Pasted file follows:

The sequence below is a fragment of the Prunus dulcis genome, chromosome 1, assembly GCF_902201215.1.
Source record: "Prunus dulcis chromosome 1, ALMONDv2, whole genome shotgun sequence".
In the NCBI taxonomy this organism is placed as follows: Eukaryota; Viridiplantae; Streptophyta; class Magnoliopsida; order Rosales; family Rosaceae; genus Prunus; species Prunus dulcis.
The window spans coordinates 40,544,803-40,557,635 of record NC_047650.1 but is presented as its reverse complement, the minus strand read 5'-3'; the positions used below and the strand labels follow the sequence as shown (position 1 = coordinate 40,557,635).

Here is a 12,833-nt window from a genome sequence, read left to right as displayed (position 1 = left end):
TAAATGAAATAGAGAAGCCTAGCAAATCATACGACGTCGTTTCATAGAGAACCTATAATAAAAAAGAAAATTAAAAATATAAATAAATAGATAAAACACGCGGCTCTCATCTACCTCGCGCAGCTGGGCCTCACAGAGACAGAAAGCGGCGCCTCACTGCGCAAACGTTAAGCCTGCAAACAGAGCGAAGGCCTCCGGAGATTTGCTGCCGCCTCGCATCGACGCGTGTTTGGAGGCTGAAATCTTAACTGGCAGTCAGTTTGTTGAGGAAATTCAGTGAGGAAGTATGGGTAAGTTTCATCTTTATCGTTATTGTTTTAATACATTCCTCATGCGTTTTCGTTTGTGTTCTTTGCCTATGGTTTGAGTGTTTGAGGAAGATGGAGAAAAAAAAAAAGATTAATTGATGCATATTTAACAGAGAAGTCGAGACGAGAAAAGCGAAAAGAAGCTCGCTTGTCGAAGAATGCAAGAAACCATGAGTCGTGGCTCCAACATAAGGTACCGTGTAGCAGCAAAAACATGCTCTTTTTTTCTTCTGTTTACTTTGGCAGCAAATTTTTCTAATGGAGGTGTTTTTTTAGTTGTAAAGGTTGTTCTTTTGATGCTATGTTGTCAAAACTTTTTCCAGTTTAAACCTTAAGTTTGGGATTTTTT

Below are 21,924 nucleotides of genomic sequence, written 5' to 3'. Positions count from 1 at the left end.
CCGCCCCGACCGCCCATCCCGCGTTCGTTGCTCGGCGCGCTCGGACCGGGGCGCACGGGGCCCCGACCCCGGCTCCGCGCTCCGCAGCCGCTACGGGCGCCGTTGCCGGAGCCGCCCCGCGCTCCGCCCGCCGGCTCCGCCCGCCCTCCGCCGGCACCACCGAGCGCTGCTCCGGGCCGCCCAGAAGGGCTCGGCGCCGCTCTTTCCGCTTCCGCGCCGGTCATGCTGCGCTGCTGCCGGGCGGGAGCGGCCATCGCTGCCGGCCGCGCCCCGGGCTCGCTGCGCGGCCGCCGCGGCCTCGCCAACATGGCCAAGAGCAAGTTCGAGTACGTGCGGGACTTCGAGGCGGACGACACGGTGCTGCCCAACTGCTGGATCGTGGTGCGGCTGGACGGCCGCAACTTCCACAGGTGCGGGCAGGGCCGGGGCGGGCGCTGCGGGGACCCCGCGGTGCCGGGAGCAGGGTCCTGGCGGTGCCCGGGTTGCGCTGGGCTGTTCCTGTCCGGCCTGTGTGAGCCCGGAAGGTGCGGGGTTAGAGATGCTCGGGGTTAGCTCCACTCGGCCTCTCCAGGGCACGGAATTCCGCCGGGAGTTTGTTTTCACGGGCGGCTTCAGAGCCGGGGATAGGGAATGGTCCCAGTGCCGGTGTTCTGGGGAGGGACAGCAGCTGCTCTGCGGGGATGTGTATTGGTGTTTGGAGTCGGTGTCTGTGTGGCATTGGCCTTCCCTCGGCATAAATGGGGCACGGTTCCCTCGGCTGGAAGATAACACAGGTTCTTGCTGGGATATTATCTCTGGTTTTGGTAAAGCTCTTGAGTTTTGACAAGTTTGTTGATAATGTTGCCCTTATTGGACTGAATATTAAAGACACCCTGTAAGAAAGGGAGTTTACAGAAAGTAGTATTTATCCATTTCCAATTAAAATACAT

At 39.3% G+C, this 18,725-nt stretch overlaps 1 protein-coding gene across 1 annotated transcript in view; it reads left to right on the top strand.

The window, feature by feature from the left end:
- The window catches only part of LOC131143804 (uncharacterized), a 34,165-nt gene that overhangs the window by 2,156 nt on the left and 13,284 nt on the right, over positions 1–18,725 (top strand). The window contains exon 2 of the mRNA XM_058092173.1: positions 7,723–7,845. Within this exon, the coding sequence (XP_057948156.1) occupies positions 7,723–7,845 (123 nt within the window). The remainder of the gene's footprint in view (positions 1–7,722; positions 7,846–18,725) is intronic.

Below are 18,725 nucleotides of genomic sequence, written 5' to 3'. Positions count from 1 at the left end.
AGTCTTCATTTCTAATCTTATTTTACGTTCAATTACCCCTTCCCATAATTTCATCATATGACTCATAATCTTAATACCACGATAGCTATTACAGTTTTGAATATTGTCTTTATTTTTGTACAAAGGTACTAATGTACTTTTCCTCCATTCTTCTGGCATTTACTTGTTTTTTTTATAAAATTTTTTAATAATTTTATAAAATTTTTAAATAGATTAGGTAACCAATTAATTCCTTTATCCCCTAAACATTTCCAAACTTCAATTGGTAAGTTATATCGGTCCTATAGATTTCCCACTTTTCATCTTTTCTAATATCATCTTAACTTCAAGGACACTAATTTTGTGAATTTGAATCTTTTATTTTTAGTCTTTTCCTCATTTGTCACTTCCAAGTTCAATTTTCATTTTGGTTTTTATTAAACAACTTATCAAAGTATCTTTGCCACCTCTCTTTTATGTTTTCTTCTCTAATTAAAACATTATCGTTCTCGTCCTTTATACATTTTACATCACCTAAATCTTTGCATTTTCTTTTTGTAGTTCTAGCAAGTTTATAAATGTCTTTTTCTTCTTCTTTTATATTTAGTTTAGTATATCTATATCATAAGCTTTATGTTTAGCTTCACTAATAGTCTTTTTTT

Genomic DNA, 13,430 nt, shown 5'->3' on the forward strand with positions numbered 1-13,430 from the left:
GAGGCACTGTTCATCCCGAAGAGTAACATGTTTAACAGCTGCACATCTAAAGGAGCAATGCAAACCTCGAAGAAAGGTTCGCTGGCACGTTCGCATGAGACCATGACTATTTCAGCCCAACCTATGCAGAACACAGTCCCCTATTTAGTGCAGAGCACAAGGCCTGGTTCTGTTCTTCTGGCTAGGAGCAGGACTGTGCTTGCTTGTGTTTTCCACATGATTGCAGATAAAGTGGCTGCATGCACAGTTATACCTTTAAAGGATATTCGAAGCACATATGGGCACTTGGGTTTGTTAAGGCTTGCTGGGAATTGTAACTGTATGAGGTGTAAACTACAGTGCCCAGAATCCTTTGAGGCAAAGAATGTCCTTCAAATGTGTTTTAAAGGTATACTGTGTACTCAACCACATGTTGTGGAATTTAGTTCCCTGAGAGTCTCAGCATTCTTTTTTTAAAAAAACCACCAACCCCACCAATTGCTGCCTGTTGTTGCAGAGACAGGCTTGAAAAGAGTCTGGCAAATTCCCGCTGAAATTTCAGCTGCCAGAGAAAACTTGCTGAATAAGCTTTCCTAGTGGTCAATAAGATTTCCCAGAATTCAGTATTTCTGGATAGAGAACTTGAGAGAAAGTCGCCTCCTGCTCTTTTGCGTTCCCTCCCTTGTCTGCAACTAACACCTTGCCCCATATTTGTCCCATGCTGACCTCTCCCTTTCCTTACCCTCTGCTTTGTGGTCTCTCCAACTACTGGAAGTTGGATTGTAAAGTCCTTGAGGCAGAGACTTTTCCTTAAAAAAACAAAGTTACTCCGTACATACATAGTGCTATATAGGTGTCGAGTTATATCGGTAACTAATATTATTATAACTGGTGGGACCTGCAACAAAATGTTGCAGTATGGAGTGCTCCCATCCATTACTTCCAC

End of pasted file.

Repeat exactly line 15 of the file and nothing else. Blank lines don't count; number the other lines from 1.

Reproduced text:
GAGGCACTGTTCATCCCGAAGAGTAACATGTTTAACAGCTGCACATCTAAAGGAGCAATGCAAACCTCGAAGAAAGGTTCGCTGGCACGTTCGCATGAGACCATGACTATTTCAGCCCAACCTATGCAGAACACAGTCCCCTATTTAGTGCAGAGCACAAGGCCTGGTTCTGTTCTTCTGGCTAGGAGCAGGACTGTGCTTGCTTGTGTTTTCCACATGATTGCAGATAAAGTGGCTGCATGCACAGTTATACCTTTAAAGGATATTCGAAGCACATATGGGCACTTGGGTTTGTTAAGGCTTGCTGGGAATTGTAACTGTATGAGGTGTAAACTACAGTGCCCAGAATCCTTTGAGGCAAAGAATGTCCTTCAAATGTGTTTTAAAGGTATACTGTGTACTCAACCACATGTTGTGGAATTTAGTTCCCTGAGAGTCTCAGCATTCTTTTTTTAAAAAAACCACCAACCCCACCAATTGCTGCCTGTTGTTGCAGAGACAGGCTTGAAAAGAGTCTGGCAAATTCCCGCTGAAATTTCAGCTGCCAGAGAAAACTTGCTGAATAAGCTTTCCTAGTGGTCAATAAGATTTCCCAGAATTCAGTATTTCTGGATAGAGAACTTGAGAGAAAGTCGCCTCCTGCTCTTTTGCGTTCCCTCCCTTGTCTGCAACTAACACCTTGCCCCATATTTGTCCCATGCTGACCTCTCCCTTTCCTTACCCTCTGCTTTGTGGTCTCTCCAACTACTGGAAGTTGGATTGTAAAGTCCTTGAGGCAGAGACTTTTCCTTAAAAAAACAAAGTTACTCCGTACATACATAGTGCTATATAGGTGTCGAGTTATATCGGTAACTAATATTATTATAACTGGTGGGACCTGCAACAAAATGTTGCAGTATGGAGTGCTCCCATCCATTACTTCCAC